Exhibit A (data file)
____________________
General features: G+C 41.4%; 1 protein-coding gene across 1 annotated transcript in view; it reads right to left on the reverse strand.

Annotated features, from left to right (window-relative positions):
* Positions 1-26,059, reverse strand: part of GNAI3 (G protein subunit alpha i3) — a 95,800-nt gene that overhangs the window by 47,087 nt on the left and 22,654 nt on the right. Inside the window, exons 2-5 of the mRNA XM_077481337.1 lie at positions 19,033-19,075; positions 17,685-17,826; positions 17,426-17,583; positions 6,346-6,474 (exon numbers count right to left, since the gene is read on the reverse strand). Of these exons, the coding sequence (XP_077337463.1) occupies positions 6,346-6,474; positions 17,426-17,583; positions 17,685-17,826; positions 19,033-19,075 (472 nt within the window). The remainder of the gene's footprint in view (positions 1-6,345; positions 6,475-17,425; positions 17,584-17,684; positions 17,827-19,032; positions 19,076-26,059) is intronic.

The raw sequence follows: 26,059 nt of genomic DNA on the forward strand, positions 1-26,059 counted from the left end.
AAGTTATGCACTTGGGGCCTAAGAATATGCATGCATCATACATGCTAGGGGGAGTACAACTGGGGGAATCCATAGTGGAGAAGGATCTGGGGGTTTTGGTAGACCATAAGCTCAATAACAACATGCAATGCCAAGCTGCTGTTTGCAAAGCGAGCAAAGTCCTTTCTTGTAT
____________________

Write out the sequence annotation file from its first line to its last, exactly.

General features: G+C 41.4%; 1 protein-coding gene across 1 annotated transcript in view; it reads right to left on the reverse strand.

Annotated features, from left to right (window-relative positions):
* Positions 1-26,059, reverse strand: part of GNAI3 (G protein subunit alpha i3) — a 95,800-nt gene that overhangs the window by 47,087 nt on the left and 22,654 nt on the right. Inside the window, exons 2-5 of the mRNA XM_077481337.1 lie at positions 19,033-19,075; positions 17,685-17,826; positions 17,426-17,583; positions 6,346-6,474 (exon numbers count right to left, since the gene is read on the reverse strand). Of these exons, the coding sequence (XP_077337463.1) occupies positions 6,346-6,474; positions 17,426-17,583; positions 17,685-17,826; positions 19,033-19,075 (472 nt within the window). The remainder of the gene's footprint in view (positions 1-6,345; positions 6,475-17,425; positions 17,584-17,684; positions 17,827-19,032; positions 19,076-26,059) is intronic.

The raw sequence follows: 26,059 nt of genomic DNA on the forward strand, positions 1-26,059 counted from the left end.
AAGTTATGCACTTGGGGCCTAAGAATATGCATGCATCATACATGCTAGGGGGAGTACAACTGGGGGAATCCATAGTGGAGAAGGATCTGGGGGTTTTGGTAGACCATAAGCTCAATAACAACATGCAATGCCAAGCTGCTGTTTGCAAAGCGAGCAAAGTCCTTTCTTGTAT